The nonlinear propagation of low-frequency acoustic waves through the turbulent fluctuations induced by breaking mountain gravity waves is investigated via 2-D numerical simulations of the Navier-Stokes equations, to understand the effects of atmospheric dynamics on ground-based infrasound measurements. Emphasis is placed on acoustic signals of frequency around 0.1 Hz, traveling through tens-of-kilometers-scale gravity waves and subkilometer-scale turbulence. The sensitivity of the infrasonic phases to small-scale fluctuations is found to depend on the altitudes through which they are refracted toward the Earth. For the considered cases, the dynamics in the stratosphere impact the refracting acoustic waves to a greater extent than those in the thermosphere. This work clearly demonstrates the need for accurate descriptions of the effects of atmospheric dynamics on acoustic propagation, such as here captured by the full set of fluid dynamic equations, as well as of the subsequent effects on measured signals.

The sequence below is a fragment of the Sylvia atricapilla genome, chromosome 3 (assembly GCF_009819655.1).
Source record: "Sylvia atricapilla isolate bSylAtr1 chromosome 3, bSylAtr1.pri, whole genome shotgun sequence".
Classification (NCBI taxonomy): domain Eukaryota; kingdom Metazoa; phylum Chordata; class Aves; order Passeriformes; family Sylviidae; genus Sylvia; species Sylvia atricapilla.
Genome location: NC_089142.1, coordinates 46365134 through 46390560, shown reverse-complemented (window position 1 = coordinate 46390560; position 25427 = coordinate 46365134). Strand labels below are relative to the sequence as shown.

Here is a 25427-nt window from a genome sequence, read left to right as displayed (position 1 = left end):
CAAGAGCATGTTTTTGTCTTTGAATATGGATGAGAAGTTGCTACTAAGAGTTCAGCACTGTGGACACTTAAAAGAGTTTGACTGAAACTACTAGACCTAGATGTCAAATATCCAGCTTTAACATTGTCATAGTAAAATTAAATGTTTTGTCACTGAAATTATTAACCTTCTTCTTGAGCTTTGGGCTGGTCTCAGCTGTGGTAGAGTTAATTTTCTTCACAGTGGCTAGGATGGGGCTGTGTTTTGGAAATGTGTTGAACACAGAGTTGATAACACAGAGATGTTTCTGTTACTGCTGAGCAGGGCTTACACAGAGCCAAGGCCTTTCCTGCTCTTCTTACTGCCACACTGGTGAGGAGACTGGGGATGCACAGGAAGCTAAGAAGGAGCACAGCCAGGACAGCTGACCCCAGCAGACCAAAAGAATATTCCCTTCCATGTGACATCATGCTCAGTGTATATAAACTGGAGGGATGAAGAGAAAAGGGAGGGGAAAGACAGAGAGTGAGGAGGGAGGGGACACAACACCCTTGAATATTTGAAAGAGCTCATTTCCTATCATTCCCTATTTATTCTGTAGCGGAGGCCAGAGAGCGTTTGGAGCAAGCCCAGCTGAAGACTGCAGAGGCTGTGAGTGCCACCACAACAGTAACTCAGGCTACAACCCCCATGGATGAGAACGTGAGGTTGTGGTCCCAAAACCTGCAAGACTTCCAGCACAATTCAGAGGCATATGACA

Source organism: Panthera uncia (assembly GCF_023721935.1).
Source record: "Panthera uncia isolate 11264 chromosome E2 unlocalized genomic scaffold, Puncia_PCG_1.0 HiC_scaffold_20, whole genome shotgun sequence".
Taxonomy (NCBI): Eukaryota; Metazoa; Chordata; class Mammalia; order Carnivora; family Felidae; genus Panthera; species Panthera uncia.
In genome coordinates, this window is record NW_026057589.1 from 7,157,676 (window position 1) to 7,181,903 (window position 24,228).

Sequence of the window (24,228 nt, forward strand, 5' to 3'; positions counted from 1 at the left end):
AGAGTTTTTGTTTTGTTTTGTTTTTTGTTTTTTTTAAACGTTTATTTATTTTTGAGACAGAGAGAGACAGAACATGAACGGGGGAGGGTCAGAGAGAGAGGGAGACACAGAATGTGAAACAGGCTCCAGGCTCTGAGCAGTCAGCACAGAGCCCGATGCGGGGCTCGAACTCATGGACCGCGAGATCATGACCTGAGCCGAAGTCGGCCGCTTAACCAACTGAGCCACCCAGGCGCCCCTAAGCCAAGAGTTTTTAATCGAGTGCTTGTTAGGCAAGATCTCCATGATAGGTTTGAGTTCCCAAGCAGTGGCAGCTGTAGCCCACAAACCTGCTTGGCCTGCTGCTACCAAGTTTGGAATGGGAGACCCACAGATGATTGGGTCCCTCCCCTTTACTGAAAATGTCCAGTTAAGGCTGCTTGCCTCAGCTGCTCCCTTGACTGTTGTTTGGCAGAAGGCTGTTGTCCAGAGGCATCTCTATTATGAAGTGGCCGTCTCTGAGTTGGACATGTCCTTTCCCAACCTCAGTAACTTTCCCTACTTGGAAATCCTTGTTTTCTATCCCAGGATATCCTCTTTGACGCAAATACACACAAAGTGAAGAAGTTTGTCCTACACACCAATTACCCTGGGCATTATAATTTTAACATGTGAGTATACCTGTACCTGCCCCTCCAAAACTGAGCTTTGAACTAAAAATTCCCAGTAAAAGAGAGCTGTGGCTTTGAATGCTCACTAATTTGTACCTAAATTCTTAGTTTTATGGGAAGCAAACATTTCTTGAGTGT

Geophysical Research Letters
American Geophysical Union
Scholarly Commons Citation
Hickey, M. P., Snively, J., Bailly, C., & Garrison, J. L. (2019). Numerical Modeling of the Propagation of Infrasonic Acoustic Waves Through the Turbulent Field Generated by the Breaking of Mountain Gravity Waves. Geophysical Research Letters, (). https://doi.org/10.1029/2019GL082456